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Bill WhiteBill White
A blog about mental and emotional health

Pondering Mortality: The Inevitable

Bill White Updated: Oct 13th 2010

Do you ever think about your mortality? It's been on my mind more and more, having hit my 50s. And it's forward in my thinking just

woman meditating outsideHe's 86-years-old and he's always been in good health. But he became ill last night, and we took him to the E.R.

I'm writing this piece as I sit in my father's hospital room. Looks like he'll be here for several days for testing and treatment.

We all know the drill with parents, right? Even when they aren't feeling their best, we don't consider the possibility they won't be around. Indeed, most of us look upon our parents as the forever rocks of our lives.

How sobering to see my father in the E.R., feeling so horrible he didn't care how he looked. There he was, appearing so defeated in his skimpy hospital gown; revealing more of his 86 years than I'd like to have seen.

And so, my pondering mortality.

You know, I've always had great respect - envy, actually - for those who don't sweat the inevitable. Simply, they're comfortable with death.

Think about how freeing that would be - living life in the moment, never worrying about what's sure to come.

Would I seem ghoulish if I told you I've always had a fascination with death? So many times, working psych in the E.R., I'd talk with physicians and nurses after seeing a patient wheeled to the morgue.

I wanted to know every detail. Actually, I'd like to have been there as the passing occurred; and to have talked with the person just before.

But it can't be just me. I remember a M.A.S.H. episode featuring a war-worn and depressed Major Charles Emerson Winchester III. His curiosity, and longing for his own answers, led to a moving encounter with a dying soldier.

After asking Winchester to hold his hand, the soldier whispered, "I'm dying." Winchester follows with, "Can you see anything? Can you feel anything? I have to know."

The soldier provided an amazing answer, though it wasn't what Major Winchester was looking for. He said, "I smell bread."

What a powerful scene!

So back to the original question - do you ever think about your mortality?

Are you at peace with the inevitable? At least curious?

But maybe the more relevant and growth-enhancing questions are...

How has your perception of your mortality impacted your mood and anxiety pathology over the years?

How would an adjustment or two positively impact your life?

I have no doubt my father will be released from the hospital in several days. And I truly believe he'll be with us for quite some time.

As much as I hate seeing him suffer, I thank him for being the fountain of yet another lesson learned.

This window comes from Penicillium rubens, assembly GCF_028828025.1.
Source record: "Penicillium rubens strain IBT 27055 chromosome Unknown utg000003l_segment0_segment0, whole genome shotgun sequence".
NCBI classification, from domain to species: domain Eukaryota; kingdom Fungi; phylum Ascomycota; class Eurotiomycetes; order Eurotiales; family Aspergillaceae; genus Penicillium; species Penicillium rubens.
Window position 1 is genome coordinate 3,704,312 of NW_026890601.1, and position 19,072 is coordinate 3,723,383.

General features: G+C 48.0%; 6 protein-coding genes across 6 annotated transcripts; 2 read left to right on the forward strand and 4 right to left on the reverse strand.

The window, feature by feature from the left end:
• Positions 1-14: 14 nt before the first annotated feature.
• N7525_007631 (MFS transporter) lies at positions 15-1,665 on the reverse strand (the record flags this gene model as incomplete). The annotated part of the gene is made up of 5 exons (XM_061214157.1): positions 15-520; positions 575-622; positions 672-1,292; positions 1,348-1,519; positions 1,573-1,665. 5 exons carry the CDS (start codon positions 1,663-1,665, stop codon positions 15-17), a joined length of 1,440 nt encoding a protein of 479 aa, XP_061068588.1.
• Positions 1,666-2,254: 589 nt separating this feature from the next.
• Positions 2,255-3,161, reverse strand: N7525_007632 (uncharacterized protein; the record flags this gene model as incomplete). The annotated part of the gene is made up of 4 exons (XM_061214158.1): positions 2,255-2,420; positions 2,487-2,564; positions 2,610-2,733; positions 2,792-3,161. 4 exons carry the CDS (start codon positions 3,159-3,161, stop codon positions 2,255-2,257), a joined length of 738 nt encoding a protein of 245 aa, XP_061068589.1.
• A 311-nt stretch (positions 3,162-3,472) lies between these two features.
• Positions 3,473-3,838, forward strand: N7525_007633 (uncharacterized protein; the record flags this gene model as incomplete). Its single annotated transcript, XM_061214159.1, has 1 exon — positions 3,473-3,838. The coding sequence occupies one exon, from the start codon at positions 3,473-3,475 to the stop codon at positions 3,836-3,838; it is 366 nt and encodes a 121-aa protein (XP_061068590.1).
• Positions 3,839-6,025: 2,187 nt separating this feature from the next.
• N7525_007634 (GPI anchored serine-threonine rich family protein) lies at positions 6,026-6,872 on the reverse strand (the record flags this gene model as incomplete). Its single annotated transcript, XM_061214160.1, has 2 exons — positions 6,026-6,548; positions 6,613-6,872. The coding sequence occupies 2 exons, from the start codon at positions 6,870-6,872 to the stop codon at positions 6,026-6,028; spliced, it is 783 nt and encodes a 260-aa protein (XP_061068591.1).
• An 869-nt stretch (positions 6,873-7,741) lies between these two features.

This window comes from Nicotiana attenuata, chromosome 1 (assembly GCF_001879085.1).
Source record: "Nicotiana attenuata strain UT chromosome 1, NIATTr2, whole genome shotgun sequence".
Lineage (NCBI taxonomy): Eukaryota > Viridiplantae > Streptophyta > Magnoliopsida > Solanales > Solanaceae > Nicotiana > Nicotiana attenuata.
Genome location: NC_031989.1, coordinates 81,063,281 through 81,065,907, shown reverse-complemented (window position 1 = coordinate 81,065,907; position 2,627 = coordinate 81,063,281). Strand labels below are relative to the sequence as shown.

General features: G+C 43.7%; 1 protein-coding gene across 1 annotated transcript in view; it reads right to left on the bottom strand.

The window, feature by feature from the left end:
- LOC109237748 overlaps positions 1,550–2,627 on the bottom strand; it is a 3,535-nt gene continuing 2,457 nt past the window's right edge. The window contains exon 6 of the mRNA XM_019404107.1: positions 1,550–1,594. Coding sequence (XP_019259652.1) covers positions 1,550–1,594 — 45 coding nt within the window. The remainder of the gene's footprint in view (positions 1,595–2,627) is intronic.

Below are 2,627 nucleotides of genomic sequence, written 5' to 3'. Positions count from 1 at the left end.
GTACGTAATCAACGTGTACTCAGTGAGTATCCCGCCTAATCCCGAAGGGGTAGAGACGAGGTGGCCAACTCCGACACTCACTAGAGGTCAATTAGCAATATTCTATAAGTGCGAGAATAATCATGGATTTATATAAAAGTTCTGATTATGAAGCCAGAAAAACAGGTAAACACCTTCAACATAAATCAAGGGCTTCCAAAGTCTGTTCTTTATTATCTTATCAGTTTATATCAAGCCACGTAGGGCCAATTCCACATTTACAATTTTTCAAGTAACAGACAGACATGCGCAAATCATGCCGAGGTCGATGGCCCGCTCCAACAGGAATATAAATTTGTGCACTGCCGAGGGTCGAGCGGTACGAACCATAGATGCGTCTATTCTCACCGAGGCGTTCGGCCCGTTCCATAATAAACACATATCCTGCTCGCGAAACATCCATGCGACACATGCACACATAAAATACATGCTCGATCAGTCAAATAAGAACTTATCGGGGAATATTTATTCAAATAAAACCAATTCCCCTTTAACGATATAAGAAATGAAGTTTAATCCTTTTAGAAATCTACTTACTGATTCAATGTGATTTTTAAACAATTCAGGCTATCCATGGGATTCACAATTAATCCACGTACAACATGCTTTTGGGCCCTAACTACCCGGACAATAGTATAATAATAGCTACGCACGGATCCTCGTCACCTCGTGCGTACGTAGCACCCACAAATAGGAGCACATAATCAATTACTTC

No matter our perceptions and reactions, mortality is reality. Life is death.

It's simply the natural order of things. And in that there's great peace.

 

Bill White

After enduring decades of anxiety, depression, and alcoholism; Bill made it out of the woods. He found his life’s passion along the way, earned his counseling credentials, and is ready to lend a hand. Visit his blog at chipur.com, and you can contact Bill at bill@chipur.com.

    Reader Comments
    Discuss this issue below or in our forums.

    pondering mortality - marcs - Dec 21st 2010

    I am a 48 yr old cauc. male.. I am a liberitarian, and a "free thinker" No religion please !! I consider death as another beginning, life after death if you will....I was an EMT for 13 1/2 years..I started when I was 17 yrs. old, in a volunteer organisation. The dept. I belonged to ran over a thousand calls per year, so don't stereotype the word "volunteer"...Death and dying were an every day occurance..It never bothered me..As a matter of fact, my mother was an RN at one of the local hospitals, and she always asked my if any of the "calls" bothered me..They never did..Not even the Sids calls, or calls with children involved....Some of my family thought I was a cold and callus person, as well as all my comrads who were out there every day saving some ungrateful person's life..so, death, is it painful, don't really know...The few times I actually witnessed someone die in my presence, things were real quick, and the crew was expecting it, so we immediately started life-saving protocall...I look at things this way; we are just animals like any other animal..except we have the ability to solve problems, and reason...Well some of us do..The only thing about my upcomming death that bothers me is that I will leave behind some "loose ends" for my son, or wife to clean up, or not provide for them good enough....I live life like someone's going to pull the plug tomorrow..I try to stay spontaneous, and I never take everything in life so seriously....People are so uptight about everything...Relax, enjoy life because NO ONE is getting out alive !

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